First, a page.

Imaging Nose-to-brain Drug Delivery to Brain Tumors Using Multiple CEST MRI Contrast

Project: Research

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Description

This study will develop a non-invasive multiple-contrast imaging platform to track nose-to-brain drug delivery for monitoring treatment and improving drug availability in the brain. Low drug availability due to the presence of blood-brain barrier (BBB) is a challenge in current brain cancer treatments. This is particularly the case for treating the malignant brain tumors, e.g. glioblastoma multiforme (GBM), which has a high tumor recurrence. Intranasal drug delivery has demonstrated benefits in brain cancer patients in clinical trials, including those with GBM1,2. To monitor both drugs and drug carriers, a non-invasive, multiple-contrast imaging platform is urgently required to monitor the delivered dose and refine treatments. Based on our recent study of MRI-detectable mucus-penetrating liposomes3,4, we will develop a liposome-based drug delivery system to efficiently deliver and image drug delivery to the brain via intranasal administration, which can bypass the BBB. The goal is to monitor both liposome and drug simultaneously to assess the availability and distribution of chemotherapeuticsin vivo. We will investigate this image-guided drug delivery platform using Chemical Exchange Saturation Transfer (CEST) MRI and explore the use of multiple-contrast to evaluate therapeutic efficacy in brain tumors. Our hypothesis is thatmucus-penetrating liposomes (MPLs) will delivery chemotherapeutics to the brain via intranasal administration, and multiple-contrast CEST-MRI will enables the imaging of both liposomes and chemotherapeutics non-invasively and simultaneously for treatment evaluations. In our preliminary studies, we demonstrated for the first time that CEST-MRI can sensitively monitor the MPLs after local vaginal delivery3. Similarly, the nasal cavity has a mucus lining; hence drugs must be able to penetrate this mucus barrier to make their way to the brain5. Our results demonstrated that after the intranasal administration of our new MPLs, we were able to observe dual CEST contrast in the rodent brain6-8. Moreover, only the MPLs (but not the control liposomes) can be detected in the brain8. Our pilot study showed that chemotherapeutics, such as methotrexate (MTX) and gemcitabine (Gem), have inherent CEST contrast9,10, and liposomes have unique CEST contrast too11, i.e. multiple-contrast imaging of drugs at around 2.2 ppm, liposomes at -3.4 ppm, and tumor responses at 3.5 ppm (a well known CEST contrast for tumor assessment17,24). Collectively, our preliminary results strongly suggested that the new MPLs could enable imaging of chemotherapeutics to determine their site of delivery, concentration and biodistribution simultaneously after intranasal administration. Tracking drug delivery in patients is necessary, and we anticipate that our molecular imaging platform will be capable of evaluating the concentration of drugs delivered and predicting therapeutic outcomes, thereby yielding a more precise assessment of drug efficacy and guiding drug development. In this proposed study, we will develop a multiple-contrast imaging approach with enhanced intranasal drug delivery to the brain, and to image the amount of drug delivered to guide treatments. First, we will develop and optimize liposome formulations to provide a high loading of drugs and high mucus penetration efficiency, importantly CEST-detectable. Second, we will image and correlate the CEST contrast with the number of liposomes and intraliposomal chemotherapeuticsin vitro, and the cytotoxicity of drug-loaded MPLs. Finally, we will image the drug distribution in the brain using CEST-MRI (at 2.2, 3.5 and -3.4 ppm) to evaluate the percentage of dose delivered to the mouse brain tumor. We aim to analyze the therapeutic outcomes in five cohorts of mice using histology. Neuropathology will then be applied to correlate with the CEST-MRI findings. This study will provide a non-invasive monitoring of intranasal drug delivery to the brain without additional labeling of drugs, an approach applicable to both preclinical drug development and clinical evaluation.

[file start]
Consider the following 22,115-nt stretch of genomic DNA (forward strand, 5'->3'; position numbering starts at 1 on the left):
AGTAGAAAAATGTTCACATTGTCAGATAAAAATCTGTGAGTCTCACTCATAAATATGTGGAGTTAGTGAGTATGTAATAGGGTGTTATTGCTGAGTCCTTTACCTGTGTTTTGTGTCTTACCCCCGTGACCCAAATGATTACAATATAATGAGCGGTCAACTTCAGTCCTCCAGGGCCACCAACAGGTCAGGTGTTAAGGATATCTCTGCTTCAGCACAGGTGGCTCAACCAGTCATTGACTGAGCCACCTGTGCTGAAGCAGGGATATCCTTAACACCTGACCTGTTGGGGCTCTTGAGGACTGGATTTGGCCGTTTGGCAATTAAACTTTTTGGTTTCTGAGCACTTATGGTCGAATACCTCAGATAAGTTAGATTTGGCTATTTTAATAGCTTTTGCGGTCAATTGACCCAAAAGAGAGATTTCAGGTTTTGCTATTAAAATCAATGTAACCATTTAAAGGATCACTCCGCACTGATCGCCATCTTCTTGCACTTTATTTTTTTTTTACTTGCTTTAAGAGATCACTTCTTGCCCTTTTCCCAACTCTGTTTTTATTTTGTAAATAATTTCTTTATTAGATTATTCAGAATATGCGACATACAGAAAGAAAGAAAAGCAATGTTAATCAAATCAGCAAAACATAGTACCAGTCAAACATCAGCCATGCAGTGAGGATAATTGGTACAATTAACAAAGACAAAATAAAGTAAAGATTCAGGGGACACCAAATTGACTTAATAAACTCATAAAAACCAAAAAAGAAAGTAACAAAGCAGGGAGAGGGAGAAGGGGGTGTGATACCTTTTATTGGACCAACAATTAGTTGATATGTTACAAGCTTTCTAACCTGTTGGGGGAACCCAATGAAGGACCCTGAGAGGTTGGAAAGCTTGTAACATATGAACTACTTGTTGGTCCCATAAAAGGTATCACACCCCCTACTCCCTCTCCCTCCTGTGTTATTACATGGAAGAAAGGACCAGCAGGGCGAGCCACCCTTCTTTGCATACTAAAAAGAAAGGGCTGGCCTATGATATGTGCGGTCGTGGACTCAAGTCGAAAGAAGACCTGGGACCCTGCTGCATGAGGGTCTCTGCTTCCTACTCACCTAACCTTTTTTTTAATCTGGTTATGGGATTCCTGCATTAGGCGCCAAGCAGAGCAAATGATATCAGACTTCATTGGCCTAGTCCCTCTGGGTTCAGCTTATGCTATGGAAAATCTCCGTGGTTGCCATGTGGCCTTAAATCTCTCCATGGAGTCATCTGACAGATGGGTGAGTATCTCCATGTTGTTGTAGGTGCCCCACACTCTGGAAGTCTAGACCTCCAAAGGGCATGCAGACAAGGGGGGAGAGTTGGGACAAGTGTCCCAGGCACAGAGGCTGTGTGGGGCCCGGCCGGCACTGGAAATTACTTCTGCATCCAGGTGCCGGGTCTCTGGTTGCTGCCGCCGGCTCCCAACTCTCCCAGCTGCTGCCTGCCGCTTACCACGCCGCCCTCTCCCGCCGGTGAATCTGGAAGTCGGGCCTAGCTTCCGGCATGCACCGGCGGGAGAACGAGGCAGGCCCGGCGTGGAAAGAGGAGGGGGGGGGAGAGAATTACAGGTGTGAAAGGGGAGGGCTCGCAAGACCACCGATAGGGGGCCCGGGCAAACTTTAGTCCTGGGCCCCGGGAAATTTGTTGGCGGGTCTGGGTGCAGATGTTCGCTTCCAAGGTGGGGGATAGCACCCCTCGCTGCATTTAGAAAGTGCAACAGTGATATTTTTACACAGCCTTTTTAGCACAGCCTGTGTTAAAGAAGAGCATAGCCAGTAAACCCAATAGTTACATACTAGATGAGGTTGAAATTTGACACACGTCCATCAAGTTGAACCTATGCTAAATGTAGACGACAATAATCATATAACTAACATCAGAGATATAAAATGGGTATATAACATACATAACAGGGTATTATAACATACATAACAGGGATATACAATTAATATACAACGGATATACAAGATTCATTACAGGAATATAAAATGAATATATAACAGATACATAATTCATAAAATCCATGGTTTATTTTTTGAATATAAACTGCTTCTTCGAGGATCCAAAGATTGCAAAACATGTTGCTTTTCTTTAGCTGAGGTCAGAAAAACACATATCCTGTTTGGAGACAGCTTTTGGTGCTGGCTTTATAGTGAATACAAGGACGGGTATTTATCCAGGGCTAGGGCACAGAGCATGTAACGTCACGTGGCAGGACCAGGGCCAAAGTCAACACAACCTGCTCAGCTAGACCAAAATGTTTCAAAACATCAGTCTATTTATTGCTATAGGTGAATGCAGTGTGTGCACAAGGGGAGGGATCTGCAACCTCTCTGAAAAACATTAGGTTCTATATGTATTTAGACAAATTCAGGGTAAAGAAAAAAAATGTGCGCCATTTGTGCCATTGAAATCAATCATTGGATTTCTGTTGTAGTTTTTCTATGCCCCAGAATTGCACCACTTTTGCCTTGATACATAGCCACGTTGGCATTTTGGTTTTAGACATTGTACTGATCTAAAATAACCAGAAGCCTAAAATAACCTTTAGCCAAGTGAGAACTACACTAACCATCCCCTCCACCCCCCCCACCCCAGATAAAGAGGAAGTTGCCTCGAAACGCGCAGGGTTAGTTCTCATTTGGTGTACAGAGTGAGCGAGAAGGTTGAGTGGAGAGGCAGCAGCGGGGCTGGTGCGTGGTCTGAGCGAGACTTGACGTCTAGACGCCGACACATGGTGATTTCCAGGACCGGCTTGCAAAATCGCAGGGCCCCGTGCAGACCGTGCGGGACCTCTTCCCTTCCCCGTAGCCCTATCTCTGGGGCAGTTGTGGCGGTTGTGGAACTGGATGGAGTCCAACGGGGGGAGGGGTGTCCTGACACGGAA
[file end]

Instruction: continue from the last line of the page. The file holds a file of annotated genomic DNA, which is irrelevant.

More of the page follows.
Detail(s)

Project number9043305
Grant typeGRF
StatusNot started
Effective start/end date1/01/23 → …